Magovern said the SOA experience and the teach-in is having a lasting impact on the students. There are people who are campus ministers now who came to the teach-in seven, eight, nine, 10 years ago, and so now theyre coming and leading their own delegations of students, she said.
Some parents and campus ministers have been wary about their children going to a protest. Magovern suggests they send a small delegation, perhaps with some parents, to scout out the protest. Go, experience it and then make a decision, Magovern said she tells them. That has really made a difference in some schools.
Magovern said her work does not end in Columbus. The key is getting them to focus locally, really applying what they learned here in their local environment through service and advocacy work.
Amanda Proulx, 22, is a senior at St. Josephs College in Standish, Maine. This was her first trip to the SOA protest, and she was excited to talk about it.
My faith informs my values, my way of life and my love for all people, said Proulx, a theology and political science major who plans to go to graduate school in pastoral ministry and work to create greater opportunity for feminine spirituality in the church.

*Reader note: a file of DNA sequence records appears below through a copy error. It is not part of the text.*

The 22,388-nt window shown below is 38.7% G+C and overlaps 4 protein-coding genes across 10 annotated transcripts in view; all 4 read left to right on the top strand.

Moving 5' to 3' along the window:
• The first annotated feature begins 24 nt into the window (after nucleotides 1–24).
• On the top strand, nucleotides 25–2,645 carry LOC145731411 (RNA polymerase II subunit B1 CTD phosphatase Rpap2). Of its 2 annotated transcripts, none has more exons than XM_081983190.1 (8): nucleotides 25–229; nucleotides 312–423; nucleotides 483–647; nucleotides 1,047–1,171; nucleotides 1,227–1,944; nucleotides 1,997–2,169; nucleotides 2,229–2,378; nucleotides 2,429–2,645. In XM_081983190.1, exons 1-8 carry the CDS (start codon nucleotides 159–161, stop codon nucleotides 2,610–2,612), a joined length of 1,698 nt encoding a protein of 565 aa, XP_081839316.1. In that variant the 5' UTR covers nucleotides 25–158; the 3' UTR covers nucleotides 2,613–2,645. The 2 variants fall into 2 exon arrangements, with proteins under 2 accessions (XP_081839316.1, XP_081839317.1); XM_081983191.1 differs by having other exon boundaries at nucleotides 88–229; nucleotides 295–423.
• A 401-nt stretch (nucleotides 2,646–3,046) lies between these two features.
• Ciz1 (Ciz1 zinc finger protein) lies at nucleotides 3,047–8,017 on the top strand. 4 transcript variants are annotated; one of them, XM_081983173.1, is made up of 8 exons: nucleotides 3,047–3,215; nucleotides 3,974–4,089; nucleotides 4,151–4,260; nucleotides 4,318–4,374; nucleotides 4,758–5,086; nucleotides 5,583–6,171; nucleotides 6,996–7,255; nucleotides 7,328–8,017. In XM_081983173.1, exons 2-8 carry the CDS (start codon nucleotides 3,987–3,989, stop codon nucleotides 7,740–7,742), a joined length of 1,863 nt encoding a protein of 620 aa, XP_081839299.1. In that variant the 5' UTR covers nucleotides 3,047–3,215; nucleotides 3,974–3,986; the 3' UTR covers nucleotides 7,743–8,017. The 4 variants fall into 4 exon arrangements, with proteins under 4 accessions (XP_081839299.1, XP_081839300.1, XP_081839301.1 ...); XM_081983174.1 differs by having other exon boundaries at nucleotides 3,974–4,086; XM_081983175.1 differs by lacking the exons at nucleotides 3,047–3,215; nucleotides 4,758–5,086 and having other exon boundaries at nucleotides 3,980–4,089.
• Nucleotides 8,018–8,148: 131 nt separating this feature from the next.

Mentored by the founders of St. Josephs College, the Sisters of Mercy, Proulx said the nuns who taught her are understanding, compassionate and they are great witnesses for the power that women can have within the church.
Rebecca Hilton, St. Josephs director of campus ministry, was also making her first trip to the SOA protest.
Its a wonderful opportunity to get young people to start asking questions and trying to combine their conscience with their conviction. I think its a great starting ground for people to realize that they have an individual responsibility as well as a corporate responsibility, Hilton said.
After completing a year in the Jesuit Volunteer Corps working with the North Carolina-based People of Faith Against the Death Penalty, Katie Maslanka, 23, took a job this year as Romero House coordinator at Denvers Regis University. Romero House is an intentional community on campus that focuses on simple living and peace and justice issues.